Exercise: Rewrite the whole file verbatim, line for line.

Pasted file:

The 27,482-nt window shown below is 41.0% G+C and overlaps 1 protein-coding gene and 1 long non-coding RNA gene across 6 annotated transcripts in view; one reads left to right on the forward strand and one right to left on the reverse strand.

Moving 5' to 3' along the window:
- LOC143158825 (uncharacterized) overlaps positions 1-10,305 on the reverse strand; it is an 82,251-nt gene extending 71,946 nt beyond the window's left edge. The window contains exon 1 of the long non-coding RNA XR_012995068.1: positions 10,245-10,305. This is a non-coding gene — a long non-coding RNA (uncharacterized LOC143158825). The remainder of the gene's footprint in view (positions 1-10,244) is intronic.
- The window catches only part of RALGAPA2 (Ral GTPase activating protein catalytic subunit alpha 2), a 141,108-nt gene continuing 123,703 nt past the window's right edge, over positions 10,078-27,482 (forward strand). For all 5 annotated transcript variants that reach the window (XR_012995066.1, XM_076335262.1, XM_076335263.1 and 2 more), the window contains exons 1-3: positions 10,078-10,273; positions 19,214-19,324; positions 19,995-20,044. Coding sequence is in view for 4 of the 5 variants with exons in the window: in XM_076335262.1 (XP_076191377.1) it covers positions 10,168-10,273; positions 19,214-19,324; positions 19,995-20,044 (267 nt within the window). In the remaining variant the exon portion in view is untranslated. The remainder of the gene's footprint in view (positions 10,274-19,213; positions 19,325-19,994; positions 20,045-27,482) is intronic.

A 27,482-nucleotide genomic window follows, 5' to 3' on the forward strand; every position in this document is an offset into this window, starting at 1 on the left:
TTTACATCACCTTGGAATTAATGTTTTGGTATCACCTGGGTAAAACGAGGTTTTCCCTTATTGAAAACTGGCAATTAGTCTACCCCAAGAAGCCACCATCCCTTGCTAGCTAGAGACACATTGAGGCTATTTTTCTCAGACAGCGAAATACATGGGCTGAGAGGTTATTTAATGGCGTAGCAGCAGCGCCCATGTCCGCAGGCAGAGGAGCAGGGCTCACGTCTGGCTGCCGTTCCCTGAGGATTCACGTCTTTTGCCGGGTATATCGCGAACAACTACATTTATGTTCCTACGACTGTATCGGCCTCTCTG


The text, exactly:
The 27,482-nt window shown below is 41.0% G+C and overlaps 1 protein-coding gene and 1 long non-coding RNA gene across 6 annotated transcripts in view; one reads left to right on the forward strand and one right to left on the reverse strand.

Moving 5' to 3' along the window:
- LOC143158825 (uncharacterized) overlaps positions 1-10,305 on the reverse strand; it is an 82,251-nt gene extending 71,946 nt beyond the window's left edge. The window contains exon 1 of the long non-coding RNA XR_012995068.1: positions 10,245-10,305. This is a non-coding gene — a long non-coding RNA (uncharacterized LOC143158825). The remainder of the gene's footprint in view (positions 1-10,244) is intronic.
- The window catches only part of RALGAPA2 (Ral GTPase activating protein catalytic subunit alpha 2), a 141,108-nt gene continuing 123,703 nt past the window's right edge, over positions 10,078-27,482 (forward strand). For all 5 annotated transcript variants that reach the window (XR_012995066.1, XM_076335262.1, XM_076335263.1 and 2 more), the window contains exons 1-3: positions 10,078-10,273; positions 19,214-19,324; positions 19,995-20,044. Coding sequence is in view for 4 of the 5 variants with exons in the window: in XM_076335262.1 (XP_076191377.1) it covers positions 10,168-10,273; positions 19,214-19,324; positions 19,995-20,044 (267 nt within the window). In the remaining variant the exon portion in view is untranslated. The remainder of the gene's footprint in view (positions 10,274-19,213; positions 19,325-19,994; positions 20,045-27,482) is intronic.

A 27,482-nucleotide genomic window follows, 5' to 3' on the forward strand; every position in this document is an offset into this window, starting at 1 on the left:
TTTACATCACCTTGGAATTAATGTTTTGGTATCACCTGGGTAAAACGAGGTTTTCCCTTATTGAAAACTGGCAATTAGTCTACCCCAAGAAGCCACCATCCCTTGCTAGCTAGAGACACATTGAGGCTATTTTTCTCAGACAGCGAAATACATGGGCTGAGAGGTTATTTAATGGCGTAGCAGCAGCGCCCATGTCCGCAGGCAGAGGAGCAGGGCTCACGTCTGGCTGCCGTTCCCTGAGGATTCACGTCTTTTGCCGGGTATATCGCGAACAACTACATTTATGTTCCTACGACTGTATCGGCCTCTCTG